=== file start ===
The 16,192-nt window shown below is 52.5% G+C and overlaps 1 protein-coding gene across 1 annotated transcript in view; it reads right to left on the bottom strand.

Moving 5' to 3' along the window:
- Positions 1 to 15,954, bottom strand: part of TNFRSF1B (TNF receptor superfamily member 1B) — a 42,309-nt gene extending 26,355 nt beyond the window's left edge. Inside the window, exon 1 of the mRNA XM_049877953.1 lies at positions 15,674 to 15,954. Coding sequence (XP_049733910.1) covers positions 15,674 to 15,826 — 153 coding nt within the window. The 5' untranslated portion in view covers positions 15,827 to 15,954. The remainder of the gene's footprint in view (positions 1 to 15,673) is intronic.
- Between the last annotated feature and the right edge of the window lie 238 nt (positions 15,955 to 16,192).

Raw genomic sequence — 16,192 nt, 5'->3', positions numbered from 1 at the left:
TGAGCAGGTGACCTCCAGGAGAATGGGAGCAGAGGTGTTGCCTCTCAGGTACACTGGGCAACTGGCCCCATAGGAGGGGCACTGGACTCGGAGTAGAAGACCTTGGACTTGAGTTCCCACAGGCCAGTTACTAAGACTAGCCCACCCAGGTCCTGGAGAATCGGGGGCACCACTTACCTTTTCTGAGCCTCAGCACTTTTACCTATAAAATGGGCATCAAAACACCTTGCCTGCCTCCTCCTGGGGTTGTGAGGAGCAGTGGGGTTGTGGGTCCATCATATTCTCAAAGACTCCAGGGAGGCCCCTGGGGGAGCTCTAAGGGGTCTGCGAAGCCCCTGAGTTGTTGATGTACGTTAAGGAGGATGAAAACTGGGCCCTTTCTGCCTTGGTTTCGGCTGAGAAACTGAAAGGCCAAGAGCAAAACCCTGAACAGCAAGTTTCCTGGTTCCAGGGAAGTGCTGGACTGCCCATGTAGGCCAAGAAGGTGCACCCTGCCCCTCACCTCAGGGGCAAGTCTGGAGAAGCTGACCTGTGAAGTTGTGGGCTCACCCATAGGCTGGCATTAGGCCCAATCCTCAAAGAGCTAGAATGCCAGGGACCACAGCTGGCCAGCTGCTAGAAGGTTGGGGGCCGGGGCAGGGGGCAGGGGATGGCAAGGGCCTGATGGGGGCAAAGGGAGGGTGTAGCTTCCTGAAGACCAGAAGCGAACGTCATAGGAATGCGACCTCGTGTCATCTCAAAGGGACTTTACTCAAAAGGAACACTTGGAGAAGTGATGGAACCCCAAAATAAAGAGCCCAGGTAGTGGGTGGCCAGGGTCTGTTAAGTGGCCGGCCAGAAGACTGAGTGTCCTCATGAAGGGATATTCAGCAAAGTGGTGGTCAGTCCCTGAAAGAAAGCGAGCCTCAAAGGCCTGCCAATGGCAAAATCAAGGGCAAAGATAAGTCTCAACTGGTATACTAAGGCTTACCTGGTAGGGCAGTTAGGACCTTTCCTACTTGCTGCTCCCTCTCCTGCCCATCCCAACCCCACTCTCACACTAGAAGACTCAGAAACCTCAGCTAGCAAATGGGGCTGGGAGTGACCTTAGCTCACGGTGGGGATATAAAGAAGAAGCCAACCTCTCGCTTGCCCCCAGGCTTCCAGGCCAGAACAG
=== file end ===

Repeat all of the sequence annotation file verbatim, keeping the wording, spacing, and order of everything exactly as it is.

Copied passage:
The 16,192-nt window shown below is 52.5% G+C and overlaps 1 protein-coding gene across 1 annotated transcript in view; it reads right to left on the bottom strand.

Moving 5' to 3' along the window:
- Positions 1 to 15,954, bottom strand: part of TNFRSF1B (TNF receptor superfamily member 1B) — a 42,309-nt gene extending 26,355 nt beyond the window's left edge. Inside the window, exon 1 of the mRNA XM_049877953.1 lies at positions 15,674 to 15,954. Coding sequence (XP_049733910.1) covers positions 15,674 to 15,826 — 153 coding nt within the window. The 5' untranslated portion in view covers positions 15,827 to 15,954. The remainder of the gene's footprint in view (positions 1 to 15,673) is intronic.
- Between the last annotated feature and the right edge of the window lie 238 nt (positions 15,955 to 16,192).

Raw genomic sequence — 16,192 nt, 5'->3', positions numbered from 1 at the left:
TGAGCAGGTGACCTCCAGGAGAATGGGAGCAGAGGTGTTGCCTCTCAGGTACACTGGGCAACTGGCCCCATAGGAGGGGCACTGGACTCGGAGTAGAAGACCTTGGACTTGAGTTCCCACAGGCCAGTTACTAAGACTAGCCCACCCAGGTCCTGGAGAATCGGGGGCACCACTTACCTTTTCTGAGCCTCAGCACTTTTACCTATAAAATGGGCATCAAAACACCTTGCCTGCCTCCTCCTGGGGTTGTGAGGAGCAGTGGGGTTGTGGGTCCATCATATTCTCAAAGACTCCAGGGAGGCCCCTGGGGGAGCTCTAAGGGGTCTGCGAAGCCCCTGAGTTGTTGATGTACGTTAAGGAGGATGAAAACTGGGCCCTTTCTGCCTTGGTTTCGGCTGAGAAACTGAAAGGCCAAGAGCAAAACCCTGAACAGCAAGTTTCCTGGTTCCAGGGAAGTGCTGGACTGCCCATGTAGGCCAAGAAGGTGCACCCTGCCCCTCACCTCAGGGGCAAGTCTGGAGAAGCTGACCTGTGAAGTTGTGGGCTCACCCATAGGCTGGCATTAGGCCCAATCCTCAAAGAGCTAGAATGCCAGGGACCACAGCTGGCCAGCTGCTAGAAGGTTGGGGGCCGGGGCAGGGGGCAGGGGATGGCAAGGGCCTGATGGGGGCAAAGGGAGGGTGTAGCTTCCTGAAGACCAGAAGCGAACGTCATAGGAATGCGACCTCGTGTCATCTCAAAGGGACTTTACTCAAAAGGAACACTTGGAGAAGTGATGGAACCCCAAAATAAAGAGCCCAGGTAGTGGGTGGCCAGGGTCTGTTAAGTGGCCGGCCAGAAGACTGAGTGTCCTCATGAAGGGATATTCAGCAAAGTGGTGGTCAGTCCCTGAAAGAAAGCGAGCCTCAAAGGCCTGCCAATGGCAAAATCAAGGGCAAAGATAAGTCTCAACTGGTATACTAAGGCTTACCTGGTAGGGCAGTTAGGACCTTTCCTACTTGCTGCTCCCTCTCCTGCCCATCCCAACCCCACTCTCACACTAGAAGACTCAGAAACCTCAGCTAGCAAATGGGGCTGGGAGTGACCTTAGCTCACGGTGGGGATATAAAGAAGAAGCCAACCTCTCGCTTGCCCCCAGGCTTCCAGGCCAGAACAG